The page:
These pages (very useful in that respect) tell me that I bought the spindle back in 2008, and I worked away for a while, improving my technique but not really getting very far. Determined to have a more productive year craft-wise (hence the 'roll' which Karoline astutely spotted I'm on just now), I took the spindle out of the cupboard, refreshed my memory with the help of some Youtube* videos, and set to. A helpful tip I picked up late yesterday was to pre-draft the fibre, so I'm trying that now and getting a more even, if still very beginner-ish, result.
How about you? When did you last knit/spin/sew/quilt/embroider/play a musical instrument/draw/paint/etc.? If it's been a while, why not pick it up again?
*In the olden days, a girl would have been taught to spin by a female relative; nowadays, you can learn from YouTube - or as Mr. C. quipped when I made that observation - 'ThouTube' ...
The pattern is Cauchy from Cookie A's Sock Innovation - all perfectly straightforward except for the picking up of the stitches on the folded picot cuff which must be the most fiddly of fiddly manoeuvres (I cast on the second sock today and had just as much trouble with it as I did the first time, so if you want an easy life, do ribbing instead). Happily, I'm now on the leg section which is plainer sailing.
Wanting some mindless knitting too, I've also cast on the Simple Rib Hat in Blue Sky Alpacas Worsted Hand Dyes, colour 'Midnight' - a very dark, inky blue with the subtlest of variegation. I got the yarn at Wool & Co., and I commend them for their speedy service and their competitive prices.
I'm determined to be more productive this year than I was last and I'm off to a good start, but what about everyone else? Are you making anything tricky/soothing/fun/ambitious? Have you made any craft-related resolutions for 2014?
an ashet covered with pine branches and ivy leaves, strewn with cranberries and 'snow', with three hyacinths in individual vases to add a little height and fragrance. Small white bowls of snowy cranberries carried on the colour scheme, as did the place card holders.
The napkin rings themselves took no time to make - though as the florist's wire I had was very fine, I used a thickish needle to pierce the berries first - but the hyacinths offered no resistance of course. I made them all on Christmas Eve and they are still looking as good as new today. Sarah Raven says in her video that in summer she uses cornflowers in the same way as they also last very well out of water, so that's an idea I must remember.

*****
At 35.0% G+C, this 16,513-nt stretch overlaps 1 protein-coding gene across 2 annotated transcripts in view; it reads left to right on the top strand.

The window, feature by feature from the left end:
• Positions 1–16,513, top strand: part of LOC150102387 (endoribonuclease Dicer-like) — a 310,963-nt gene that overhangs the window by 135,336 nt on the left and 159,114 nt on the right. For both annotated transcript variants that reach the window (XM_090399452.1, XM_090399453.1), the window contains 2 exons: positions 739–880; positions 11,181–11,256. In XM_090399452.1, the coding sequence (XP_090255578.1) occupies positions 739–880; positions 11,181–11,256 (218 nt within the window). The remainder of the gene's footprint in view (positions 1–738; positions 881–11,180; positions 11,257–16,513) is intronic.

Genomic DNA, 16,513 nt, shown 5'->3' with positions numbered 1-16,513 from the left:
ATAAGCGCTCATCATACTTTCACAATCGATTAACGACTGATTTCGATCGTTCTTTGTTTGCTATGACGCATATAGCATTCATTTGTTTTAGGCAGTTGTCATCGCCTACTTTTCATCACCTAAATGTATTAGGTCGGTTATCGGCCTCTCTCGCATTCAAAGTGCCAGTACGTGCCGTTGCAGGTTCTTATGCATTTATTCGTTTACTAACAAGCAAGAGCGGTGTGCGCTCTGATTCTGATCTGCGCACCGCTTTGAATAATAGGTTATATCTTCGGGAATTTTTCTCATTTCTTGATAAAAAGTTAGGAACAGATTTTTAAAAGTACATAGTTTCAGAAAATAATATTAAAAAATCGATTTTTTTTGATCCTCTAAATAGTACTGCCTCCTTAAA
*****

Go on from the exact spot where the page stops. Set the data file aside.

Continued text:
I ought to say here, by way of explanation, acknowledgement and appreciation, that with the exception of some canapés, Mr. C. does all the cooking of the Christmas lunch, and a grand job he makes of it, and that is why I am free to fiddle around with the frou-frou.
"... Two Turtle Doves traces the intimate journey of how an idea is transformed from a fleeting thought into an exquisite piece of jewellery. It is about where we find our creativity, how we remember and why we make the things we do."
I'm just beginning Alex Monroe's book, subtitled A Memoir of Making Things, and have high hopes for it. It includes hand-drawn maps, working sketches, and its epigraph is from Arthur Ransome's Swallowdale, "When a thing's done, it's done, and if it's not done right, do it differently next time."
Lynne's post on Maeshowe has had me leafing through my books on English language this morning, taking me back to the days when I knew a bit about runes and their descendants in Old and Middle English. I was taught by this man, who in turn was taught by Tolkien, and so although it's all a bit hazy now, that heritage is special in itself.
Anyway, the brooch in the picture happens to bear a runic inscription from Maeshowe: reflecting times past and present. It comes from the Orcadian jeweller Sheila Fleet, and it's worn on a Harris tweed jacket*, so when I go about I am in effect a cryptic advertisement for the arts and crafts of the Scottish islands and thus in keeping with the runes, you might say.
*It may look a bit wild here, but it's actually a sober, heathery green in the flesh.